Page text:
The war against the Chinese listed companies in the US will be primed in the minority

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Brian Adam
Professional Blogger, V logger, traveler and explorer of new horizons.
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The risk of excluding them from the Stock Market is that the wealth is transferred to the founders and the funds that support them

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Markets are often schizophrenic, and Chinese stocks listed in the United States are one example. Many of them have been affected since Washington regulators detailed on Wednesday how they would force foreign companies out of the stock market unless they could pass audit inspections, among other requirements. However, recent Chinese issues in New York suggest that a warm welcome awaits those still planning to go public. The risk is that if companies start to leave the city that never sleeps, minority investors will suffer the most.

As part of the rules published by the SEC on the 24th, companies can be expelled from the American Stock Exchanges if the American inspectors cannot examine their audits for three consecutive years. China has consistently blocked foreigners’ access to documents, citing the need to protect state secrets. The new law triggered a brutal sale of shares. Search engine Baidu, one of the worst hit, lost $ 20 billion in market value in two days.

However, companies from the People’s Republic keep coming. Listing in the United States is attractive for many reasons, including raising funds abroad that would otherwise be made difficult by capital controls, and helping to build a brand for those with global ambitions.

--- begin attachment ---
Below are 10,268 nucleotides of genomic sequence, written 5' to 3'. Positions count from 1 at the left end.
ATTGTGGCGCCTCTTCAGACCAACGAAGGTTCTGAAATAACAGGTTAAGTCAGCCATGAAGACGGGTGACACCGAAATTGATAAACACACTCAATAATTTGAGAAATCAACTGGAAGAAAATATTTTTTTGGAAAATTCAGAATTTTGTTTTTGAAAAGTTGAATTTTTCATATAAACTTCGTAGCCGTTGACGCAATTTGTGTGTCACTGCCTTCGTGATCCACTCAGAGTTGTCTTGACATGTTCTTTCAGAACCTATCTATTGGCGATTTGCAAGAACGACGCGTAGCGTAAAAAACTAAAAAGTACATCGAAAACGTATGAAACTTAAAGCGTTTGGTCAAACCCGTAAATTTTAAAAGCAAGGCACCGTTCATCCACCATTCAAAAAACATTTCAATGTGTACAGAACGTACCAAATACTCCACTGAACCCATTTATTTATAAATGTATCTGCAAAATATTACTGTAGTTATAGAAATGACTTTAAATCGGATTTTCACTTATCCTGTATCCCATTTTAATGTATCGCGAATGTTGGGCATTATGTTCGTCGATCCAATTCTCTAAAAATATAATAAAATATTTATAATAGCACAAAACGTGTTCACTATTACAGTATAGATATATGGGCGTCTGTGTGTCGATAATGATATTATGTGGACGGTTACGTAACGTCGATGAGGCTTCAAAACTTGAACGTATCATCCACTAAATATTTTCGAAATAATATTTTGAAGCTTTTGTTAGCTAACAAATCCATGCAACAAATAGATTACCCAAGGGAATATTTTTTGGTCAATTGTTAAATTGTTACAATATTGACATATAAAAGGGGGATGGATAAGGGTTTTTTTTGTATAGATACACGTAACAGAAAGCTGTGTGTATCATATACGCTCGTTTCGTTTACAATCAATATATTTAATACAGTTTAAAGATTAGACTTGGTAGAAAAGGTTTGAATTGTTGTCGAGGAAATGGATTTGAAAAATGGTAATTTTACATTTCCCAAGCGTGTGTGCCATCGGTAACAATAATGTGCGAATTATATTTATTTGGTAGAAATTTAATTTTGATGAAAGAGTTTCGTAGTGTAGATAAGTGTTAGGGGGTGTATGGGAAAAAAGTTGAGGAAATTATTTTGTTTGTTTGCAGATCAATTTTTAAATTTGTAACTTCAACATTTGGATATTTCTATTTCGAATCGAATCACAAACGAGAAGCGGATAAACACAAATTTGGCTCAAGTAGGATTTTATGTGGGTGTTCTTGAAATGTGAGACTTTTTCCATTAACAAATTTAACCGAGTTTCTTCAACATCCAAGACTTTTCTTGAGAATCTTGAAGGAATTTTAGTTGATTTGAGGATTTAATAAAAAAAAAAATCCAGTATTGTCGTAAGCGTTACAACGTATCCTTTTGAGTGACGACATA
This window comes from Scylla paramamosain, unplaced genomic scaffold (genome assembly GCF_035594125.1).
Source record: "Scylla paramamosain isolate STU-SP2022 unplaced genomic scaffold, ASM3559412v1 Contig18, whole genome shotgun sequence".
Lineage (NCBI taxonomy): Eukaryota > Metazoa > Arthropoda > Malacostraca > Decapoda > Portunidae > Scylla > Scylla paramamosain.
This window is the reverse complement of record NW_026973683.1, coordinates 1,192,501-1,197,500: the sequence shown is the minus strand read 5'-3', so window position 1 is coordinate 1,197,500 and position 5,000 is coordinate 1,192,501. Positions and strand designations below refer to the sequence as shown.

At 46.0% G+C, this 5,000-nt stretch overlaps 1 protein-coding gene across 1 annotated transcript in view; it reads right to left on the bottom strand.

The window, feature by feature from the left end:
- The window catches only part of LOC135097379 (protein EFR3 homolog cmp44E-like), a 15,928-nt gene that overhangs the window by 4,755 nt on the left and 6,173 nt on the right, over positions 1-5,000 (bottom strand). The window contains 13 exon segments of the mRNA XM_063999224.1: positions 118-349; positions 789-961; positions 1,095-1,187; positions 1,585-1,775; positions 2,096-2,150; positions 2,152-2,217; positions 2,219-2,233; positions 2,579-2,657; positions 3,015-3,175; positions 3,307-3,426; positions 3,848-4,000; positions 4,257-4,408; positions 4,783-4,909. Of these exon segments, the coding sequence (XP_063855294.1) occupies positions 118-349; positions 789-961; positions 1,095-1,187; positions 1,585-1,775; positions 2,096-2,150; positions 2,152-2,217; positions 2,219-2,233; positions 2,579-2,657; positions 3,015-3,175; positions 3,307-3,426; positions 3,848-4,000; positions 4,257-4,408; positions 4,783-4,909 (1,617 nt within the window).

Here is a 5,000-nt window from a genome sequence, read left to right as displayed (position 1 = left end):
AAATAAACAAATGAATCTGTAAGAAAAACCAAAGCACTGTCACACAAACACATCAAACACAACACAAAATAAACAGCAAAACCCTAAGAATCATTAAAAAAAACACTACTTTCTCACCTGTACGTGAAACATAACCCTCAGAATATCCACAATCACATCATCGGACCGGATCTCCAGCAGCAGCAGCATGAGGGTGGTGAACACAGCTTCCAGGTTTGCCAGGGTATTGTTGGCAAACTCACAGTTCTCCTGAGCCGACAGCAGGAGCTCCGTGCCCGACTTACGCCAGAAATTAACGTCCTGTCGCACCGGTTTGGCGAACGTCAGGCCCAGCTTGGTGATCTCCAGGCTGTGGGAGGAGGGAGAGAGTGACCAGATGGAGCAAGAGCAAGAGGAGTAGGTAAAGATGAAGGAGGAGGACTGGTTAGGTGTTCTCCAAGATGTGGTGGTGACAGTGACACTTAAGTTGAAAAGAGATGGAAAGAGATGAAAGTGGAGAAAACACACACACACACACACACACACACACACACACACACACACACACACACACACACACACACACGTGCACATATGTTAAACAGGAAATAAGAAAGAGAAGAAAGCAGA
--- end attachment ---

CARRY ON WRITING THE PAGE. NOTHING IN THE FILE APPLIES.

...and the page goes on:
Trucking giant Didi Chuxing is leaning toward Manhattan for an IPO that could be valued at $ 100 billion. Recent success stories are increasing the appeal: Real estate agency Ke has nearly doubled in value since its debut in August. In total, Chinese groups have raised $ 19 billion through public offerings in New York in the past two years, according to Refinitiv data.

The latest wave of sales could induce Chinese managers to leave earlier to seek higher valuations near their country. Direct offers worth $ 24 billion were announced last year, according to Dealogic.

If this trend is any guide, minority shareholders will be the hardest hit. Entrenched founders such as Charles Chao of internet company Sina have made offers to buy well below net asset value, leaving dissatisfied investors with a long and uncertain battle in foreign courts to get more.

A delisting process runs the risk of transferring wealth from US shareholders to the Chinese founders and the venture capital firms that back them. Trina Solar, taken off the floor in 2016 for $ 1.1 billion, is now worth five times more in Shanghai. The reaction of the US market this week suggests that investors believe that nothing good can come of Washington’s move. They have good reason to think so.

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